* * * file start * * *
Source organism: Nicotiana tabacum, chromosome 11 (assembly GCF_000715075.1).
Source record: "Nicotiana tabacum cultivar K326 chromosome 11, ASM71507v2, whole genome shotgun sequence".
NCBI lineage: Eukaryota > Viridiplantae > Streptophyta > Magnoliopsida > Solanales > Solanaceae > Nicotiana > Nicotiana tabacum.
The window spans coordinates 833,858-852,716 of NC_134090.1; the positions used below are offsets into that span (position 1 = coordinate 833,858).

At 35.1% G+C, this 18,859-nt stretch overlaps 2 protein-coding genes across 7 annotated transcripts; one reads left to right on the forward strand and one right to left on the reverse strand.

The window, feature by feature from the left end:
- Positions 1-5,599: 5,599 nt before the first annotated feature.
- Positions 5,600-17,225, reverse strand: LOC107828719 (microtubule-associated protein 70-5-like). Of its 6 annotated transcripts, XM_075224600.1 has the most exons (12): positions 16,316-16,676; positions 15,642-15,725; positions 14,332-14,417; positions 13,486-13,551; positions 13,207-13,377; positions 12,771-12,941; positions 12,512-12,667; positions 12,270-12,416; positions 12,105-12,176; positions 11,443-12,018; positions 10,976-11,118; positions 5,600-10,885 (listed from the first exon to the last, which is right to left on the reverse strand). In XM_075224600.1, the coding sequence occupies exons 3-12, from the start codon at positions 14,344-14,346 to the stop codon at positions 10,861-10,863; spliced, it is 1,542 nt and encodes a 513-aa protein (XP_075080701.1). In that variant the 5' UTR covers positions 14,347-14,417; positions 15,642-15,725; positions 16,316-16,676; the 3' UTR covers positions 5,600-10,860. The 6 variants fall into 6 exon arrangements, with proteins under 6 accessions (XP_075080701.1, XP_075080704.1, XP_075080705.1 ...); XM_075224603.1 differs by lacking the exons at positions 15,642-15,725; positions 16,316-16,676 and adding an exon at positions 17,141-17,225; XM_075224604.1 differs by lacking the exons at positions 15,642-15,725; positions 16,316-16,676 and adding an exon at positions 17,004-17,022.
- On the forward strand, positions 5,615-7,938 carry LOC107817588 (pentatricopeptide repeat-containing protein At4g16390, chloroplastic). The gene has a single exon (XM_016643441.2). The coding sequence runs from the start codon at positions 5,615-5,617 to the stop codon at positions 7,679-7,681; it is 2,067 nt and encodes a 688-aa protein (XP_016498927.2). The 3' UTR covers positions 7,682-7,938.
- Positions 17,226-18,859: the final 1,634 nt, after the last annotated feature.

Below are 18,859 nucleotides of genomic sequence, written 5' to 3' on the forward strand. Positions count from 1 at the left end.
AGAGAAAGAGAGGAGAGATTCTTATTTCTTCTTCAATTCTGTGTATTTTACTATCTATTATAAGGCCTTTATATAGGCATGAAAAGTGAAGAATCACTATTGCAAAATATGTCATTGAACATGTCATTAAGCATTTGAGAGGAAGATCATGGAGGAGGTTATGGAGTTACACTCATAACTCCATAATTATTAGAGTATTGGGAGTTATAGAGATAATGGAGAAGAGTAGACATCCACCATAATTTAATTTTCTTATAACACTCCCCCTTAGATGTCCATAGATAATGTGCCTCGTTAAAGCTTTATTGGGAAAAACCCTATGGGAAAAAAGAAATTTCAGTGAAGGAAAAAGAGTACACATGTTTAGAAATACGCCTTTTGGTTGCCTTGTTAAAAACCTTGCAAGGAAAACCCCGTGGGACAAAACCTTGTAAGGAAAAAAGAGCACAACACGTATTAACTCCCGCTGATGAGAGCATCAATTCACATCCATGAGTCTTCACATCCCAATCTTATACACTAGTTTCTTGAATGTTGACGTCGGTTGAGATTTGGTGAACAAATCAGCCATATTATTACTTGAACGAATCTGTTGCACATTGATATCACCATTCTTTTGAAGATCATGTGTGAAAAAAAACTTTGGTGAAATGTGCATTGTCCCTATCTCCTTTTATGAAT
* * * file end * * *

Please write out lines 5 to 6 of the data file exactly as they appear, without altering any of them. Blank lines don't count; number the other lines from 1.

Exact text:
At 35.1% G+C, this 18,859-nt stretch overlaps 2 protein-coding genes across 7 annotated transcripts; one reads left to right on the forward strand and one right to left on the reverse strand.

The window, feature by feature from the left end: